The incident of Khālid ibn al-Walīd’s awful deed with the Banū-Judhaymah is a more expressive example. Writing the incidents that fell in AH 8, al-Tabariy recorded that after the Conquest of Makkah, the Holy Prophet decided to promulgate Islam in the neighboring districts through groups that he appointed for this purpose. Khālid ibn al-Walīd was the leader of the group sent to the Banū-Judhaymah as promulgators about Islam, not fighters. When Khālid resided in an area there, the men of Banū-Judhaymah armed themselves. Khālid then ordered them to lay down their weapons for all the people had accepted Islam. When they did, Khālid ordered his men to tie their hands behind their backs. He then killed a number of them. When the Holy Prophet was informed about this massacre, he raised his two hands towards the heavens and declared, “O Allah: I repudiate Khālid’s deed before You.” He then ordered (Imam) `Alī to take with him some money and pay them to the heirs of the victims of Khālid’s massacre as blood money. `Alī carried out… etc.
Such incidents and such mentalities did not stop; they left their imprints on the events of the social life of Islam and continued to influence the reigns of Abū-Bakr and `Umar. In this regard, Ibn Hajar records that Khālid ibn al-Walīd used to issue personal orders without letting the caliph, Abū-Bakr, know about him.
In addition to Khālid ibn al-Walīd and Usāmah ibn Zayd, too many were the Sahābah who used to act upon their own opinions, which were in violation of the Holy Qur'ān and Sunnah, while the Holy Prophet was among them. In fact, the Muhājirūn rested upon their personal views that violated the divine laws and instructions more than the Ansār did. Most of the Ansār complied with the divine laws and instructions without discussion.
Those Sahābah who objected and acted upon their personal views were the originators of the schools of Ijtihād (personal inference) and Ra’y (personal opinion) that emerged thereafter. Similarly, they were the cornerstones of the decision of prohibiting reporting and recording the Hadīth. It was they who warned `Abdullāh ibn `Amr ibn al-`Ās against recording the Hadīth during the lifetime of the Holy Prophet and it was they who spread definite opinions and concepts that were later on included with the Holy Sunnah.
The Situations Of Abū-Bakr And `Umar Towards The Two Groups
In order to sketch a clearer picture about the motives of the prohibition of reporting and recording the Hadīth, it is necessary to probe the situations of Abū-Bakr and `Umar towards the divine texts and instructions and their intuition about the Holy Prophet though we do desire to skip this page so as to avoid sectarian matters that are unnecessary in this discussion. In spite of that, this study requires matters of this kind the skipping of which results in the concealment of important facts, the deprivation of the actual motive beyond the prohibition of reporting and recording the Hadīth, the curtailment of the ideas and beliefs, and the confiscation of the freedom of presenting the concepts and motives.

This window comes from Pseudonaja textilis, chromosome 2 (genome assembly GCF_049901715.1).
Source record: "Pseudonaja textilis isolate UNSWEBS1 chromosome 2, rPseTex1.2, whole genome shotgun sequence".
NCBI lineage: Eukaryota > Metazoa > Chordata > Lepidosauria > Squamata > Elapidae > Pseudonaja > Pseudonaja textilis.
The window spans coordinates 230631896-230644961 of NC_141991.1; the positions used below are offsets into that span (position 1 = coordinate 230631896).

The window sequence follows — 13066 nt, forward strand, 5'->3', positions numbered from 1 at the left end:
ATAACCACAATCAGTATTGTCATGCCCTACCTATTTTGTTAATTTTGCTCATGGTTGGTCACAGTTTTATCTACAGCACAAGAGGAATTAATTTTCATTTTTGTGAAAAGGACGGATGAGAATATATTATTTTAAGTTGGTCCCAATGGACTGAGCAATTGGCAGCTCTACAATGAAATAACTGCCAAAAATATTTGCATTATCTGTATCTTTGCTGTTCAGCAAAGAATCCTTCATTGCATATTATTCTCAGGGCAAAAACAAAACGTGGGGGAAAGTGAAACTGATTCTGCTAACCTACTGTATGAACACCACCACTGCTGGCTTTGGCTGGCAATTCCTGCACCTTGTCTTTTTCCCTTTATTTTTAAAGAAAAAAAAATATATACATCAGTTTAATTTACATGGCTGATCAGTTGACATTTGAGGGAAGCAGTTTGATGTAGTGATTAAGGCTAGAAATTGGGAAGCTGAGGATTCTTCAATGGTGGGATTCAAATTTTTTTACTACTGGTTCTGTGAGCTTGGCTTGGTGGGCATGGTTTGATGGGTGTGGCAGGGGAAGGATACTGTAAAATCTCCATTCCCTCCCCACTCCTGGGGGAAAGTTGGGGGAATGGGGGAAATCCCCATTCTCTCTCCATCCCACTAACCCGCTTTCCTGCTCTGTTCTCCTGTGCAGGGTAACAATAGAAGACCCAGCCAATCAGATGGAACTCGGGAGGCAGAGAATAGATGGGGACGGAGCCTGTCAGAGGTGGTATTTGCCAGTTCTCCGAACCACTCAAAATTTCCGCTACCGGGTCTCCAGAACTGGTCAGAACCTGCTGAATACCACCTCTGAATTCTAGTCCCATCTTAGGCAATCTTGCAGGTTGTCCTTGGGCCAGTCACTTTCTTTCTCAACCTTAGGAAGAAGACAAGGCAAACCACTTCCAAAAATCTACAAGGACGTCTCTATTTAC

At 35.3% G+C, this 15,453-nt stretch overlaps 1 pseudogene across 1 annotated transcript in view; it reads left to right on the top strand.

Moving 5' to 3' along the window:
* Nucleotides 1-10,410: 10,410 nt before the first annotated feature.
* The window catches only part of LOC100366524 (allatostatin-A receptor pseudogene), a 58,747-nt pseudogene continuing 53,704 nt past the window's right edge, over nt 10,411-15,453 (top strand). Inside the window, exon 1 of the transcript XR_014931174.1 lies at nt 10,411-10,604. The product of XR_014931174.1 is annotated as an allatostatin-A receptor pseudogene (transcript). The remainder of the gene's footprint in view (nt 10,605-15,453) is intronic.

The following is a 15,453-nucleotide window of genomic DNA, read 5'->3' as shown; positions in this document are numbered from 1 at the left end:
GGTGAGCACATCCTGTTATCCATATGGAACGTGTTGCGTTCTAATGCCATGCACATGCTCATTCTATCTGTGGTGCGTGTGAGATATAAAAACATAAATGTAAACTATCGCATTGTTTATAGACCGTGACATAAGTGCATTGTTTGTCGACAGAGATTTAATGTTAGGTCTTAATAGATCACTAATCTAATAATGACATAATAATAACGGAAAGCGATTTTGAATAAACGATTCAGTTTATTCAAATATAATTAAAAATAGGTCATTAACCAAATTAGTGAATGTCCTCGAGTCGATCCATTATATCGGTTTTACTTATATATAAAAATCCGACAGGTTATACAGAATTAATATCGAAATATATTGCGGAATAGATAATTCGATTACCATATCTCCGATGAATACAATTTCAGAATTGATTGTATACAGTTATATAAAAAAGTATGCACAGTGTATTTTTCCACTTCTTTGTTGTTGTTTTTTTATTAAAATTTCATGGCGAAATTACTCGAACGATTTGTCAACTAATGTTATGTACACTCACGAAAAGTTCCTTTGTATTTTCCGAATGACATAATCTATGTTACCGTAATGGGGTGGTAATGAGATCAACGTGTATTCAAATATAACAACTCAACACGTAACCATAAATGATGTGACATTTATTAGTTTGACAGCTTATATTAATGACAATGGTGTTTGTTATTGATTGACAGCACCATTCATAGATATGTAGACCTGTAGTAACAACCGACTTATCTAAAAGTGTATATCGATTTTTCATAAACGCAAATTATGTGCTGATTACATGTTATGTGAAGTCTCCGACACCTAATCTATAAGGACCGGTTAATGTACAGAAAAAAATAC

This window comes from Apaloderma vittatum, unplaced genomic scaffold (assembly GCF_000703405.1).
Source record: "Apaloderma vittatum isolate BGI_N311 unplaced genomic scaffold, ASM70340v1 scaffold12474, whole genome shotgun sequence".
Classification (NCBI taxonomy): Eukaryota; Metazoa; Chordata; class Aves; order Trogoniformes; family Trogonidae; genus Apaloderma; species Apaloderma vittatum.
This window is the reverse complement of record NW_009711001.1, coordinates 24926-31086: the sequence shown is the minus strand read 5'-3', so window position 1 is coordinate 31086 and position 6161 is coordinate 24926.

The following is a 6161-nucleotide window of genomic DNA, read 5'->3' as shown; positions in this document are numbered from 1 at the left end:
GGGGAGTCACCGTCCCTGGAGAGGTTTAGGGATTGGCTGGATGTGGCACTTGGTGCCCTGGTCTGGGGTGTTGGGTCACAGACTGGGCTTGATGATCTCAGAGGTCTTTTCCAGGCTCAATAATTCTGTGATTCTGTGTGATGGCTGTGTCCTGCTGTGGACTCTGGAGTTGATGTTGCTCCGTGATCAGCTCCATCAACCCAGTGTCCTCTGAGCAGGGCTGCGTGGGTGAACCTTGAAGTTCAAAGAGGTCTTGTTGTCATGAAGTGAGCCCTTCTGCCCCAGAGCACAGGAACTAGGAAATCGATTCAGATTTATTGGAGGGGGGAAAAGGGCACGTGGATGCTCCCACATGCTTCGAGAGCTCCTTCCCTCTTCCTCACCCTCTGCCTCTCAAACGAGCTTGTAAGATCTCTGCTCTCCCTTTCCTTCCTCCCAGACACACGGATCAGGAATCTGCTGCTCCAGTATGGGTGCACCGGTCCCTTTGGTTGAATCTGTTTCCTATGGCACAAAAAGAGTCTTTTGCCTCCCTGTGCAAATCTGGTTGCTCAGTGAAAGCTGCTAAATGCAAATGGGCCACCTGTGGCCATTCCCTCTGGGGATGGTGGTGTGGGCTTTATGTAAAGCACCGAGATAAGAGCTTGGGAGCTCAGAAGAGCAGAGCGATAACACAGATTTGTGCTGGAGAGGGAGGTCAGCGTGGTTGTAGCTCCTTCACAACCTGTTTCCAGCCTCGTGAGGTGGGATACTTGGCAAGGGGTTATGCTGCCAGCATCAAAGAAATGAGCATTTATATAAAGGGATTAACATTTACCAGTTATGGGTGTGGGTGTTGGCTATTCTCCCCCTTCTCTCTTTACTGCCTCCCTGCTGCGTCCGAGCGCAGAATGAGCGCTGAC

On account of the abovementioned introduction, we have to tackle this topic even if it may add some points to the characters of Abū-Bakr and `Umar in particular and some of the Sahābah in general.
It has been narrated on the authority of Abū-Sa`īd al-Khidriy, Anas ibn Mālik, Jābir ibn `Abdullāh al-Ansāriy, and many grand Sahābah that Abū-Bakr, once, came to the Holy Prophet and told that he saw such a pious and religious man offering prayers in so-and-so valley. Suddenly, the Holy Prophet ordered Abū-Bakr to go back there and kill that man. Abū-Bakr did; but when he saw the man offering prayers in such a state of piety, he disliked carrying out the Holy Prophet’s order. He therefore came back. The Holy Prophet then ordered `Umar to carry out that order; but when `Umar went there, he also disliked killing the man for the same reason that made Abū-Bakr break the Holy Prophet’s order. When `Umar came back without carrying out the order, the Holy Prophet ordered Imam `Alī to go there and kill the man. Unfortunately, Imam `Alī could not find that man; he therefore came back and told the Holy Prophet. Commenting on the situation, the Holy Prophet said,
“Verily, that man and his companions recite the Holy Qur'ān but it does not reach even their clavicles. They will slip from the religion in the same way as an arrow slips the hit; then they will never return to it until the arrow corrects its position!”
It has been also narrated that Anas ibn Mālik said: We, once, were sitting with the Holy Prophet in the yard of the mosque when one of us mentioned the manners of an individual known for his bravery and diligence. The Holy Prophet denied the man although we mentioned other characteristics. Meanwhile, the man appeared before us and we said, “This is the man, Allah’s Messenger!” The Holy Prophet said, “I did not know him. This is the leader of the first straying group in my nation in the first age. Verily, he holds a characteristic from the Devil.”